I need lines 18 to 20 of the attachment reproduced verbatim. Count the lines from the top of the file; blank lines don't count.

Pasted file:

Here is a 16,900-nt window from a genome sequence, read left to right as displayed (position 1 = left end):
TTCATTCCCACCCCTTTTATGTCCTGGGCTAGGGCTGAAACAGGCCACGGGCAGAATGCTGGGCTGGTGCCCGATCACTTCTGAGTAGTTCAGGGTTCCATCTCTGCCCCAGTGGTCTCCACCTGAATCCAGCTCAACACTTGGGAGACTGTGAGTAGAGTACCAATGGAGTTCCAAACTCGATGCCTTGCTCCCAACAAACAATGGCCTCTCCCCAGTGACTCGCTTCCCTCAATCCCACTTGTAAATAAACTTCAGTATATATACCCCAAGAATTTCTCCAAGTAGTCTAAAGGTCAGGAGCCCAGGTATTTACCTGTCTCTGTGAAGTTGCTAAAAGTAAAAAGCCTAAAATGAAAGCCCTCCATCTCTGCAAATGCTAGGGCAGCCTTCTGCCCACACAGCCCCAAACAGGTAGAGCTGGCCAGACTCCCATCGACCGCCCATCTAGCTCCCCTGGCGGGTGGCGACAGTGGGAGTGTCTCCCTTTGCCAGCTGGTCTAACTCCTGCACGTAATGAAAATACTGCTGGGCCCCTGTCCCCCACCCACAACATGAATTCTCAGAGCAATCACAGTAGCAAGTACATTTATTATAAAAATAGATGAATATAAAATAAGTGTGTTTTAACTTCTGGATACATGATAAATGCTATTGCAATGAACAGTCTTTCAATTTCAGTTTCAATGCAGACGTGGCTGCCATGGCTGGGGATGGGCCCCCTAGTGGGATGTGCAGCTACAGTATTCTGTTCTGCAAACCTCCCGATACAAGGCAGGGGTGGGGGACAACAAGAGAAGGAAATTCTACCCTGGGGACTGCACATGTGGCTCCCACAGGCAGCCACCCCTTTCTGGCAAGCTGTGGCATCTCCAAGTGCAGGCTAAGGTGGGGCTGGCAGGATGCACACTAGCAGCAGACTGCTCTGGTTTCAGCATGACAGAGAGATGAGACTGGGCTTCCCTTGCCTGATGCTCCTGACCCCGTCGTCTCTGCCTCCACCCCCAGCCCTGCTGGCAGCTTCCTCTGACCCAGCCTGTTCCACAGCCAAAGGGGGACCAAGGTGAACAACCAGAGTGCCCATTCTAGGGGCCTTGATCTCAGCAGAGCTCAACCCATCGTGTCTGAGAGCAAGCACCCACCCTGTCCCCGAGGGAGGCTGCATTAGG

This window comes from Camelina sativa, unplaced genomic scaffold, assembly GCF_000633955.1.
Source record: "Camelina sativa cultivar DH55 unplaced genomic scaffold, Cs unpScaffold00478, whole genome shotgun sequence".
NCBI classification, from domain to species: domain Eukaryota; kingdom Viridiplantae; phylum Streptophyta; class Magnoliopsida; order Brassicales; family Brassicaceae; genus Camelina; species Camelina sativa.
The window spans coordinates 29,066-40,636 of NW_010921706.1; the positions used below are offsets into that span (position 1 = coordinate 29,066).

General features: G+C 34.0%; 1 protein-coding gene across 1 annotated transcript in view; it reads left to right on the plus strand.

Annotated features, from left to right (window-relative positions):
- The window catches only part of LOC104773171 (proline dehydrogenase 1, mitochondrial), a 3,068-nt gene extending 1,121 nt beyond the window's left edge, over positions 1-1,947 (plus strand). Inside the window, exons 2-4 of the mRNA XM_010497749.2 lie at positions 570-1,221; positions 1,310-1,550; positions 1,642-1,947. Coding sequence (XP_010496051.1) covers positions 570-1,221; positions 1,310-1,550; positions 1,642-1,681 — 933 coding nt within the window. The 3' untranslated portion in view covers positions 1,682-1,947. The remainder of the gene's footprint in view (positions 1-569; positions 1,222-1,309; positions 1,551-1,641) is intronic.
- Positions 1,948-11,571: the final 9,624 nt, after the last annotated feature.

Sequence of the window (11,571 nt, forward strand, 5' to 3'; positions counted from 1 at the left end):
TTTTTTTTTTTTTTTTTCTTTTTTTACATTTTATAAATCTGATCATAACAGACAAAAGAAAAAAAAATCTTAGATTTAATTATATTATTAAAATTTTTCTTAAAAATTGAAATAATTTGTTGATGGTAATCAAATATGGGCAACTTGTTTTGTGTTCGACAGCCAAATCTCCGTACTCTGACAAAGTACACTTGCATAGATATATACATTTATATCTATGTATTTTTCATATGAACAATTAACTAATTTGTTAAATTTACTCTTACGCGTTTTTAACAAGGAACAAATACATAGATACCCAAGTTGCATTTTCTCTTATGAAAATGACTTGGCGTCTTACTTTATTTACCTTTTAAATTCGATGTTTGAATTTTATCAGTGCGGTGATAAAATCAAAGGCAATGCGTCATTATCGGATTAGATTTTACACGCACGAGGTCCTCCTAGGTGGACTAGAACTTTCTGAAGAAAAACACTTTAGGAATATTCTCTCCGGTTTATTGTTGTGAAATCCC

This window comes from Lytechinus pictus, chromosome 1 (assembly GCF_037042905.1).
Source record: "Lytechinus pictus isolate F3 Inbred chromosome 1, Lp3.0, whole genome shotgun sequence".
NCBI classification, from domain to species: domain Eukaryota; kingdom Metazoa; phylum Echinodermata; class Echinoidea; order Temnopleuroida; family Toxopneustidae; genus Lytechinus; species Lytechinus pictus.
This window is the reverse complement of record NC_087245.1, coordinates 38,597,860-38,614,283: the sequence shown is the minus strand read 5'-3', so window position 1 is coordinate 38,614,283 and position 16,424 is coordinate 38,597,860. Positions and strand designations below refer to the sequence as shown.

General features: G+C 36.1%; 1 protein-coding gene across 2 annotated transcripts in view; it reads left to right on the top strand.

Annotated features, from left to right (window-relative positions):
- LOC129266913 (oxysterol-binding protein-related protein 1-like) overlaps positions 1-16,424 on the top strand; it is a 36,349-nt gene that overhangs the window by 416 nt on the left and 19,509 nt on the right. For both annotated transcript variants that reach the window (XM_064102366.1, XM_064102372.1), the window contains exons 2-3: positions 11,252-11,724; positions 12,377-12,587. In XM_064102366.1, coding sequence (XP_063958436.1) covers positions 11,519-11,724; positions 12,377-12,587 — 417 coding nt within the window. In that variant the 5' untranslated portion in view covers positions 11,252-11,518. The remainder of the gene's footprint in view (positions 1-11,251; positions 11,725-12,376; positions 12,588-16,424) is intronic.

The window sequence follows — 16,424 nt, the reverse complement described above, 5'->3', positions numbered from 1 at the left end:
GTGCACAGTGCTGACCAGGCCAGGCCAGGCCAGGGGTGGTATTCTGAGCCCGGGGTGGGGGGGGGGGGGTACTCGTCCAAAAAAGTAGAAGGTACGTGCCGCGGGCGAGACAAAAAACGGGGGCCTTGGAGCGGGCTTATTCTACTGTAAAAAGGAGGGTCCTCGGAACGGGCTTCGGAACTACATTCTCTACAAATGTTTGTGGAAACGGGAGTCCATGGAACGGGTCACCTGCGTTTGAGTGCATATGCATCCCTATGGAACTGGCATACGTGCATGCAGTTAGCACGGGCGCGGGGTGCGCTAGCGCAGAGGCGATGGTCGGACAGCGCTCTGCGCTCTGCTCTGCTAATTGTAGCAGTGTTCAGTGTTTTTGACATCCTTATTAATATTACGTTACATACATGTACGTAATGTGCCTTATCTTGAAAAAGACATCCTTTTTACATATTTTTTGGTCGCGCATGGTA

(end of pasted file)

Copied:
Annotated features, from left to right (window-relative positions):
- LOC129266913 (oxysterol-binding protein-related protein 1-like) overlaps positions 1-16,424 on the top strand; it is a 36,349-nt gene that overhangs the window by 416 nt on the left and 19,509 nt on the right. For both annotated transcript variants that reach the window (XM_064102366.1, XM_064102372.1), the window contains exons 2-3: positions 11,252-11,724; positions 12,377-12,587. In XM_064102366.1, coding sequence (XP_063958436.1) covers positions 11,519-11,724; positions 12,377-12,587 — 417 coding nt within the window. In that variant the 5' untranslated portion in view covers positions 11,252-11,518. The remainder of the gene's footprint in view (positions 1-11,251; positions 11,725-12,376; positions 12,588-16,424) is intronic.

The window sequence follows — 16,424 nt, the reverse complement described above, 5'->3', positions numbered from 1 at the left end: